Creators' Rights Fight

Creators’ Rights Fight is about securing a copyright regime fit for the digital age. One which protects creators.

Article 13 of the proposed copyright directive would give creators both better control over their works and the opportunity to receive proper remuneration. Equally, it will provide legal certainty for users and platforms as to when a licence is required and to what extent they are required to block unlicensed content. The continuation of the current legal uncertainty, alongside the cumbersome and costly existing take down mechanism, are in no-one’s best interests. Why does this matter?...

The cultural and creative industries are worth over €530 billion to the EU economy and represent over 7 million jobs.  Digital consumption is the fast-growing part of our sectors.

While creative industries, such as the music industry, have adapted to meet the demands of the online market, legal uncertainty is undermining the value of creative content.  In fact, it has created a transfer of value away from the creators to the platforms.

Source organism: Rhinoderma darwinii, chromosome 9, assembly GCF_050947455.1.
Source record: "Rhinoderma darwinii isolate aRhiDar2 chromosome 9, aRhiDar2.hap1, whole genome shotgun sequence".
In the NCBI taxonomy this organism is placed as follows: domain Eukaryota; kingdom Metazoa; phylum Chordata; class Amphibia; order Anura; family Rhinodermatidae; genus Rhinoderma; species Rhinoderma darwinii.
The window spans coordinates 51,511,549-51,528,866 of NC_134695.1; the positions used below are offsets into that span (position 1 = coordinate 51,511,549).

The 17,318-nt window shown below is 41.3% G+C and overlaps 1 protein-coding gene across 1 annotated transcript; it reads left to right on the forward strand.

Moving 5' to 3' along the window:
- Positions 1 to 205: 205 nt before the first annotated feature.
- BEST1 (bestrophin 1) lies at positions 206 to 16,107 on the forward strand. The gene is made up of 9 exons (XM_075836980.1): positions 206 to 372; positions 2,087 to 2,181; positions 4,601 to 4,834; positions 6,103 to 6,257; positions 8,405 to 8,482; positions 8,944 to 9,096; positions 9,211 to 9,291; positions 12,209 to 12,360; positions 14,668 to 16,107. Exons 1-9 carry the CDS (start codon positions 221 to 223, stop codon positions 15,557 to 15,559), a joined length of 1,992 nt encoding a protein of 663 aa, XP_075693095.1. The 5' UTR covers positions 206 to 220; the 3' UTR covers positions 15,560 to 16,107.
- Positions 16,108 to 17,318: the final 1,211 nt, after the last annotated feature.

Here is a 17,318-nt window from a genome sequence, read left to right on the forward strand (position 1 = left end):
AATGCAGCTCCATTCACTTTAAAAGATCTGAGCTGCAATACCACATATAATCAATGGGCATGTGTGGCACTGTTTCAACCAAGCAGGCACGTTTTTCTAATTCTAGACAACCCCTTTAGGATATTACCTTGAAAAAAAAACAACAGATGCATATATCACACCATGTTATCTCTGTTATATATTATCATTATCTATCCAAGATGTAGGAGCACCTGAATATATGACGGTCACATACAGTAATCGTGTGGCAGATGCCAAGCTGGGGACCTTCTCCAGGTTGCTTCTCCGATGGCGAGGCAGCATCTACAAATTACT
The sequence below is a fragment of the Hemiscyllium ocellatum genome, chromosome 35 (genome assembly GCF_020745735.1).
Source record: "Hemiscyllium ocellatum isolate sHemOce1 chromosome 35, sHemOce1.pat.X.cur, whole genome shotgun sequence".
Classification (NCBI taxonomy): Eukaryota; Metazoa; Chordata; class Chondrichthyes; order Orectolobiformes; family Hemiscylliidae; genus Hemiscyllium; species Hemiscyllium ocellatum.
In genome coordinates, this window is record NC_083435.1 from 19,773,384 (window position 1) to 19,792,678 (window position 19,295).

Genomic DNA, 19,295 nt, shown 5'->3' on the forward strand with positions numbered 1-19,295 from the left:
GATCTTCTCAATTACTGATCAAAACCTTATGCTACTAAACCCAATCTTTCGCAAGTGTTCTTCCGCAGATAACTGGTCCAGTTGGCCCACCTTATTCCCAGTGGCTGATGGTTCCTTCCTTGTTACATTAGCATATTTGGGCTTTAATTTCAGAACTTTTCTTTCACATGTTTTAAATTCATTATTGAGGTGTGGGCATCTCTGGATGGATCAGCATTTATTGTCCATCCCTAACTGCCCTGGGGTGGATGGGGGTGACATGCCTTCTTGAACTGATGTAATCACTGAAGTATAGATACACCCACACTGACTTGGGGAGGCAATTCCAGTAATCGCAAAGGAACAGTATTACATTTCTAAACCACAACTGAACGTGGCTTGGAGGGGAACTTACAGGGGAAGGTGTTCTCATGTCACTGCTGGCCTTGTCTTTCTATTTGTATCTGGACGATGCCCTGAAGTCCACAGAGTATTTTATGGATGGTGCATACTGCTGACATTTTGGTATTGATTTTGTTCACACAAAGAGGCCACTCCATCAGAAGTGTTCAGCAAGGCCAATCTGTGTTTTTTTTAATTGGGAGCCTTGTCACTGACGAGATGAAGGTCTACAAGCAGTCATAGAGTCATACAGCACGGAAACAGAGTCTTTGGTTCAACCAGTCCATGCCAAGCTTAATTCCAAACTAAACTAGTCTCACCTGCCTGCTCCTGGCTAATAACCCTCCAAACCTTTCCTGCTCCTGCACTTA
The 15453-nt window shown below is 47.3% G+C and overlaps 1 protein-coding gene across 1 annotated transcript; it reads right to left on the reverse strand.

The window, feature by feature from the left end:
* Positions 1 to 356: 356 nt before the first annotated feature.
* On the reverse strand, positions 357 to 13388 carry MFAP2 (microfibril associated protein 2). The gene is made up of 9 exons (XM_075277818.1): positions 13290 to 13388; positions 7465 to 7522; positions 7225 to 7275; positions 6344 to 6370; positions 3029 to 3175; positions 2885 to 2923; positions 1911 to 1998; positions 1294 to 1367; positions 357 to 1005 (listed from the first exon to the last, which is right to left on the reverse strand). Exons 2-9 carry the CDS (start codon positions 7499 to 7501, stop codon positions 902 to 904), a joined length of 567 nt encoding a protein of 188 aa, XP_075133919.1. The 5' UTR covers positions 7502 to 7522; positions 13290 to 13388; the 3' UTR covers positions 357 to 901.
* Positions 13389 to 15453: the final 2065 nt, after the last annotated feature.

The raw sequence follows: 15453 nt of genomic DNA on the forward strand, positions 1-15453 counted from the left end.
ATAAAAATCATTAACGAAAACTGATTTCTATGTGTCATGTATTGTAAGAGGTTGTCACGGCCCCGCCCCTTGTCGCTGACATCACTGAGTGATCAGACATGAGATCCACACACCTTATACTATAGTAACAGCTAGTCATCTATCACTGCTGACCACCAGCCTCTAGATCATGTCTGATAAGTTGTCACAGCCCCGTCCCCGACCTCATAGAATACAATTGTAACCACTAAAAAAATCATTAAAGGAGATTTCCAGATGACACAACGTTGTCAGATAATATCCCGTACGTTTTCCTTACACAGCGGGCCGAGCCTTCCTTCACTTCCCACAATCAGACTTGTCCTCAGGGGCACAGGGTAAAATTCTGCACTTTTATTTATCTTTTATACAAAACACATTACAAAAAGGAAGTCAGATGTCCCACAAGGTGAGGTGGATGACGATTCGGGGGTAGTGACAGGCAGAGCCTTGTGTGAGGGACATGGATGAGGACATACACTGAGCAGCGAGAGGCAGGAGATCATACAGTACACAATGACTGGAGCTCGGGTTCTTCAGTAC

The ‘transfer of value’ or ‘value gap’, is the process by which the value of works has been transferred away from the creators to the online platforms who have built their businesses on the exploitation of creative works, hosting and monetising them while paying only minimal royalties to the writer, or refusing to pay at all. This has only been made possible because existing law is ambiguous, and case law conflicting, which has allowed some platforms to wrongly claim they aren’t liable for copyright.

Find out more about the transfer of value

The proposed Article 13 will provide much need legal clarity for everyone.  Importantly it clarifies when platforms need to get a licence, provides mechanisms for users to be licensed through the platform and put in place appropriate and agreed mechanisms to prevent the availability of unlicensed content.

Creators aren’t asking for anything new, they are merely asking to be able to effectively enforce their copyright in the digital world, so that they can be paid fairly when someone is making money from then use of their work.